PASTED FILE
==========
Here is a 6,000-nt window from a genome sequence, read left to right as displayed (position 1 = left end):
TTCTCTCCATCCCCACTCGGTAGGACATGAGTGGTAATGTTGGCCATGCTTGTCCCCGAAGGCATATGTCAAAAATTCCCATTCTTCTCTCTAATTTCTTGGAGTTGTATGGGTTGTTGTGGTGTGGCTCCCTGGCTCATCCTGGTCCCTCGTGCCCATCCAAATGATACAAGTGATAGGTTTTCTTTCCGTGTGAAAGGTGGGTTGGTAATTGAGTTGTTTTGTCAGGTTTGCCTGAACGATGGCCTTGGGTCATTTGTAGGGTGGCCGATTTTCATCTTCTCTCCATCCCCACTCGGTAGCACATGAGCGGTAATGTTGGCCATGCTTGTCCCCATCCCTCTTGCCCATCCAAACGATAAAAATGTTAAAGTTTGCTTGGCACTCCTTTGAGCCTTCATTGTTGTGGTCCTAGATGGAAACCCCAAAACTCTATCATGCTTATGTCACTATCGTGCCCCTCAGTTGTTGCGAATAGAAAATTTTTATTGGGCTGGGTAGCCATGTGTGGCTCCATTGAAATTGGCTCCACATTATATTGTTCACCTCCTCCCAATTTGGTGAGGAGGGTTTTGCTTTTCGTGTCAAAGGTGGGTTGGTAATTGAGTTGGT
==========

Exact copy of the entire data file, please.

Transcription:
Here is a 6,000-nt window from a genome sequence, read left to right as displayed (position 1 = left end):
TTCTCTCCATCCCCACTCGGTAGGACATGAGTGGTAATGTTGGCCATGCTTGTCCCCGAAGGCATATGTCAAAAATTCCCATTCTTCTCTCTAATTTCTTGGAGTTGTATGGGTTGTTGTGGTGTGGCTCCCTGGCTCATCCTGGTCCCTCGTGCCCATCCAAATGATACAAGTGATAGGTTTTCTTTCCGTGTGAAAGGTGGGTTGGTAATTGAGTTGTTTTGTCAGGTTTGCCTGAACGATGGCCTTGGGTCATTTGTAGGGTGGCCGATTTTCATCTTCTCTCCATCCCCACTCGGTAGCACATGAGCGGTAATGTTGGCCATGCTTGTCCCCATCCCTCTTGCCCATCCAAACGATAAAAATGTTAAAGTTTGCTTGGCACTCCTTTGAGCCTTCATTGTTGTGGTCCTAGATGGAAACCCCAAAACTCTATCATGCTTATGTCACTATCGTGCCCCTCAGTTGTTGCGAATAGAAAATTTTTATTGGGCTGGGTAGCCATGTGTGGCTCCATTGAAATTGGCTCCACATTATATTGTTCACCTCCTCCCAATTTGGTGAGGAGGGTTTTGCTTTTCGTGTCAAAGGTGGGTTGGTAATTGAGTTGGT